Robert was imperturbable ― nothing bothered him. He never complained, never lacked a ready smile or humorous comeback, and I never saw him angry. Yet, for years, I harbored niggling doubts about him, though I knew I could not find a greater teacher. His behavior was so 'human' at times, and just plain confusing at others, that sometimes I doubted he was a guru at all. In this I was not alone. Mary, one of his longest-lasting disciples almost always had doubts. Robert’s own wife, Nicole knew he was very different from anyone else, but did not, at that time, consider him to be a spiritual teacher or guru. At that time, she even lacked the concept of guru-dom.
In his very low-key way, he would say one thing to one person and a very different thing to someone else. Sometimes he would appear not to remember promises, though his memory was excellent, or he would equivocate in a way that everyone thought he had agreed to their separate and contradictory wishes. He denied being a Guru, but acted like one and constantly extolled the virtues of the 'Realized being,' or sage. He even appeared to set people up so that they would clash with each other causing friction at our meetings, which we called Satsang (meaning, being in the presence of Truth). In other words, he appeared to be an altogether normal, if not meddlesome person, acting the part of a Guru while publicly denying he was one, using the Hindu teachings of Oneness ― Advaita Vedanta ― as his 'schtick.'
Deep inside though, I trusted him and his teachings, because of his utter peacefulness, and because he was absolutely consistent in his description of 'reality'. He always maintained the same bearing and teachings, whether in Satsang, while riding in a car, and while sitting in the park or at lunch. His teachings were always consistent, as if he were talking from a living and absolutely constant experience, instead of just mouthing philosophical knowledge learned from books or from Ramana.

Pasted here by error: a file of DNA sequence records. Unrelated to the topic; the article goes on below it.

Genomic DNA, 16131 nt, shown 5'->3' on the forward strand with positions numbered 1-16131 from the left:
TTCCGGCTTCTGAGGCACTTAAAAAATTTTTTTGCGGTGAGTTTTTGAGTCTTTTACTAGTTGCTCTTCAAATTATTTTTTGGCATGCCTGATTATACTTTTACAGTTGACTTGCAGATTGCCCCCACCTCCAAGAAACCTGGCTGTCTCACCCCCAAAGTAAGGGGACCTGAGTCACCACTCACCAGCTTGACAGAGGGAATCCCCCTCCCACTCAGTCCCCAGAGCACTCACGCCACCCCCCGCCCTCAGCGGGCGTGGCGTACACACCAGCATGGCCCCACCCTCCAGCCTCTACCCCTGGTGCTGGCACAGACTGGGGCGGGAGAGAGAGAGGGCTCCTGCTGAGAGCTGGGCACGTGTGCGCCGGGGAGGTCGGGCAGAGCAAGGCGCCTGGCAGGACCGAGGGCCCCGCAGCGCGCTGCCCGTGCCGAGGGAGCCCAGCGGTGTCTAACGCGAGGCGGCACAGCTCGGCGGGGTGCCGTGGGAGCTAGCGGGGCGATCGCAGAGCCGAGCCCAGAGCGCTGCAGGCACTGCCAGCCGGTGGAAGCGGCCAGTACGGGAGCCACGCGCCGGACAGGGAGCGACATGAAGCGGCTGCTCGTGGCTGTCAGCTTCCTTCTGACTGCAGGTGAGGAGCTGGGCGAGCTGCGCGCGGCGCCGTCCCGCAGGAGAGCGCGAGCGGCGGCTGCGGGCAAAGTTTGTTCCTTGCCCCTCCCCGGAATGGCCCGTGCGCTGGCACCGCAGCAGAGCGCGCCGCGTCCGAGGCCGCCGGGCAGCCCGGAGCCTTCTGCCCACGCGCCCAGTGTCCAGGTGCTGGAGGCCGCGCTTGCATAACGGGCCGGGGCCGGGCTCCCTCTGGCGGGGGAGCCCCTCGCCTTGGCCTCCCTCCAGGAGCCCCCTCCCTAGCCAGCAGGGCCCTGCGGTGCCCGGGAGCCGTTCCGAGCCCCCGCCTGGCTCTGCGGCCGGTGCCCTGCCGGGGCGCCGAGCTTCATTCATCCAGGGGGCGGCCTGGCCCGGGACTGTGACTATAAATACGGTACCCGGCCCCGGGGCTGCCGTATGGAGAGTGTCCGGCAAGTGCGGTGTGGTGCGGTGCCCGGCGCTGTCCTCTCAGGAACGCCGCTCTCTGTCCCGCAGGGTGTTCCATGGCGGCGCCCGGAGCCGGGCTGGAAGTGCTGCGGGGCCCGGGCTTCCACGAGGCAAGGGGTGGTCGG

Now that I tasted Knowing, I no longer cared for knowledge ― secular, spiritual, or absolute; my focus changed. Rather than regard Robert as a source of teachings, seeking his presence for the transmutative effect he had on me, I began to watch how he behaved in different situations and how he dealt with me and with others. I began to understand how a real master operates with his disciples, and operate he did! As soon as a student gets close to a master such as Robert, the game of awakening begins.
I watched how Robert operated on his disciples’ once during lunch. One day, while we were eating he appeared preoccupied. He did not talk; he did not look at me. Feeling left out I asked, "What are you thinking about Robert?" He responded, "You!" "Me," I said ― "What are you thinking about me?" His answer made everything that had occurred during our relationship clear. He said, "I am thinking how to cook you." 'Cook' is the term applied to the spiritual heat that comes from spiritual practice (Sadhana) or from being in the presence of the Guru. One cooks off the ego. So he was thinking about how to process me while we were at lunch, and by deduction, every other moment we were together. I was lunch. Presumably, this happened with everyone else too. He was always stirring the pot, adjusting the fire, cooking egos, yet he always denied he was doing anything at all. After that I let him cook me all he wanted, because I knew he had no self-serving intent behind any of his acts, and by extension, none of his actions towards anyone else either. He was the Guru playing at being human, curing us of our human illusion.